So when we come back to
“Incredibly though he [Wenger] has said he’s finding it difficult to sign players, despite having seen several targets – Gonzalo Higuain, Bernard and Luiz Gustavo – join smaller clubs due to his reluctance to spend the money needed to buy them,” the picture begins to look a little difference. I don’t think Higuain was ever wanted, so we didn’t find it difficult to sign him. Bernard’s position was filled, which leaves one player who may not have been what the club saw as being a perfect fit, or who may simply have not wanted to come.
And this is the point really. Players are people, yet are treated by the media as meat to be traded. Respect for them and their families as citizens is about minus 100 on a scale of 1 to 10, in the media. But the truth is that while, for me, playing on the Emirates pitch in a five a side competition was one of the moments of my life because of my eternal affection for Arsenal, for footballers it is one option among many.
And besides maybe Luis Gustavo did know about the press and the AAA.
The fact is, the approach of the press in Germany is far different from that in England, with more respect given in terms of the private lives of players. Certainly among the tiny number of players who I have had the chance to talk to about such things, there is an awareness across Europe that if you come to England and are anything other than a quiet family man off the pitch, life is going to be tough. And that’s before the abuse you’ll get after a couple of dodgy games.
Back with the Mirror, I won’t bore you with all the questions the Mirror posed (although there was a good one about the catering), but there are a couple that I would mention:
What is behind all the injuries?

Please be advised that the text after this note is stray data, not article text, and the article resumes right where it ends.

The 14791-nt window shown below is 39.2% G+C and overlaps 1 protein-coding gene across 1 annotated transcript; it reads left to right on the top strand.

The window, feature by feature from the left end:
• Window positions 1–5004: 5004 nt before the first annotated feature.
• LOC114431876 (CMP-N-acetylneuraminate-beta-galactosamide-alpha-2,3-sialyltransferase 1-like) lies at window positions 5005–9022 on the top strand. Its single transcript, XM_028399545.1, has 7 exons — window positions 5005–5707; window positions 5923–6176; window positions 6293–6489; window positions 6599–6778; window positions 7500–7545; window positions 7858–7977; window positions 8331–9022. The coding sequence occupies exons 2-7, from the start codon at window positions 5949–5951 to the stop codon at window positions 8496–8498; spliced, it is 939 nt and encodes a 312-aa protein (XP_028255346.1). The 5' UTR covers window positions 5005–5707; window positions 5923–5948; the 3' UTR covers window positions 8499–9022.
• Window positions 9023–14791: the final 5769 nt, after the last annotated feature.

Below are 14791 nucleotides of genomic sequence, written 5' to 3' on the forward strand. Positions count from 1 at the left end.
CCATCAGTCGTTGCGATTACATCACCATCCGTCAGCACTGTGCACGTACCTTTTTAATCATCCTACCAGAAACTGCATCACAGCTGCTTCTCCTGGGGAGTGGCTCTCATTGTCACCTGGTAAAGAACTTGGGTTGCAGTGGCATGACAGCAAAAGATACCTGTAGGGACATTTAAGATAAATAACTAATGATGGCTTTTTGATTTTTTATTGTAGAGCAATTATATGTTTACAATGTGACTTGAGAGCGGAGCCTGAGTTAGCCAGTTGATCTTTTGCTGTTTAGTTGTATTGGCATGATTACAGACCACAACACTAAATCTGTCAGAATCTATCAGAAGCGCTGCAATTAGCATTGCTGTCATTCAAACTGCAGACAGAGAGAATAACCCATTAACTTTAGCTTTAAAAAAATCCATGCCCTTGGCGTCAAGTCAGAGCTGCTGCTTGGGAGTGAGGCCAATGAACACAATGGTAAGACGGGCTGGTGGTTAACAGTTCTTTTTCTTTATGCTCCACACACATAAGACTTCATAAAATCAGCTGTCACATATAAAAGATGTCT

I think you only have to read the referee reviews get an idea of that.
What happened to Chamakh?
He had huge personal issues which utterly affected his performance on the pitch. Much as we want the players to be machines that can just turn it on (like Henry) and icemen (like Bergkamp – but don’t forget he did occasionally lose it, jutting an elbow into a face for example), players are subject to human emotions. They are people.
Why was RvP sold to Man Utd?
And this is where the Mirror really loses it. On 30 January 2008 the Court of Arbitration in Sport laid down the Webster ruling which says that all players can leave their club after three years, irrespective of what the contract says. Untold carried the story, as of course did many other sources. Somehow the Mirror missed it.
RvP was tapped up by Man U, with the promise of a contract that gave him a preposterous amount of money over four years. Sir Alex F did that as part of his policy of throwing everything at one more championship – which he did achieve. But the price the club paid for putting everything into that one year was seen in the following season.
The ruling is rarely used, because the club liable to lose the player either there and then, or in a year or two, generally does a deal to allow the player to go if that is what the player wants, in order to get some money from a sale they don’t want. Every agent knows they can move the player after three years, so players are in fact up for sale from the moment they sign.
The newspapers don’t talk about the Webster ruling however, because it is considered too complex for its readers to grasp.
It was ever thus.
- Why the media’s new statistical analyses of football is just a trick to stop you noticing what’s going on
- Yesterday’s game: how Arsenal won, and where the journalists got things wrong
- Brentford v Arsenal: past exploits and the Arsenal team news
- French authorities issue arrest warrant over awarding of World Cup to Qatar
- Brentford v Arsenal: the history and the build up, with some extraordinary odds